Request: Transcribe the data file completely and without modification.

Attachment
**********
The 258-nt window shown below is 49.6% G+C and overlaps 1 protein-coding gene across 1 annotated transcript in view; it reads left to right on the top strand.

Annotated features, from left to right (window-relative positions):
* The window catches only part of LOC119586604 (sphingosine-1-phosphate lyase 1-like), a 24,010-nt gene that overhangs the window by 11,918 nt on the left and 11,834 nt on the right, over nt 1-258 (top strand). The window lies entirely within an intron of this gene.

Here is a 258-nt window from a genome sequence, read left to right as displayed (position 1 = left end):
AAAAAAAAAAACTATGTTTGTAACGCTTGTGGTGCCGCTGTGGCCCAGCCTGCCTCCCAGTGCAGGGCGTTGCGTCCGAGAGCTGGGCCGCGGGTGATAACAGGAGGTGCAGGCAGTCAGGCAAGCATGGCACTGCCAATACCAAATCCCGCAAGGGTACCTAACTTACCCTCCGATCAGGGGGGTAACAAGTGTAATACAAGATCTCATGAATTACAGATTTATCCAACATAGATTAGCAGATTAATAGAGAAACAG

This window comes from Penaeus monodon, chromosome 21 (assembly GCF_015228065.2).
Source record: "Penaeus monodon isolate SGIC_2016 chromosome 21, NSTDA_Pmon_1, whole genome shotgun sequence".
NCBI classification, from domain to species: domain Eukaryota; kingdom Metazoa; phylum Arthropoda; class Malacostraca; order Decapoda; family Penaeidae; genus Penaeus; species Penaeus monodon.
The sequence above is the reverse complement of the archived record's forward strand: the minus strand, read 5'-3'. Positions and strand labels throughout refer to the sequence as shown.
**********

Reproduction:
The 258-nt window shown below is 49.6% G+C and overlaps 1 protein-coding gene across 1 annotated transcript in view; it reads left to right on the top strand.

Annotated features, from left to right (window-relative positions):
* The window catches only part of LOC119586604 (sphingosine-1-phosphate lyase 1-like), a 24,010-nt gene that overhangs the window by 11,918 nt on the left and 11,834 nt on the right, over nt 1-258 (top strand). The window lies entirely within an intron of this gene.

Here is a 258-nt window from a genome sequence, read left to right as displayed (position 1 = left end):
AAAAAAAAAAACTATGTTTGTAACGCTTGTGGTGCCGCTGTGGCCCAGCCTGCCTCCCAGTGCAGGGCGTTGCGTCCGAGAGCTGGGCCGCGGGTGATAACAGGAGGTGCAGGCAGTCAGGCAAGCATGGCACTGCCAATACCAAATCCCGCAAGGGTACCTAACTTACCCTCCGATCAGGGGGGTAACAAGTGTAATACAAGATCTCATGAATTACAGATTTATCCAACATAGATTAGCAGATTAATAGAGAAACAG

This window comes from Penaeus monodon, chromosome 21 (assembly GCF_015228065.2).
Source record: "Penaeus monodon isolate SGIC_2016 chromosome 21, NSTDA_Pmon_1, whole genome shotgun sequence".
NCBI classification, from domain to species: domain Eukaryota; kingdom Metazoa; phylum Arthropoda; class Malacostraca; order Decapoda; family Penaeidae; genus Penaeus; species Penaeus monodon.
The sequence above is the reverse complement of the archived record's forward strand: the minus strand, read 5'-3'. Positions and strand labels throughout refer to the sequence as shown.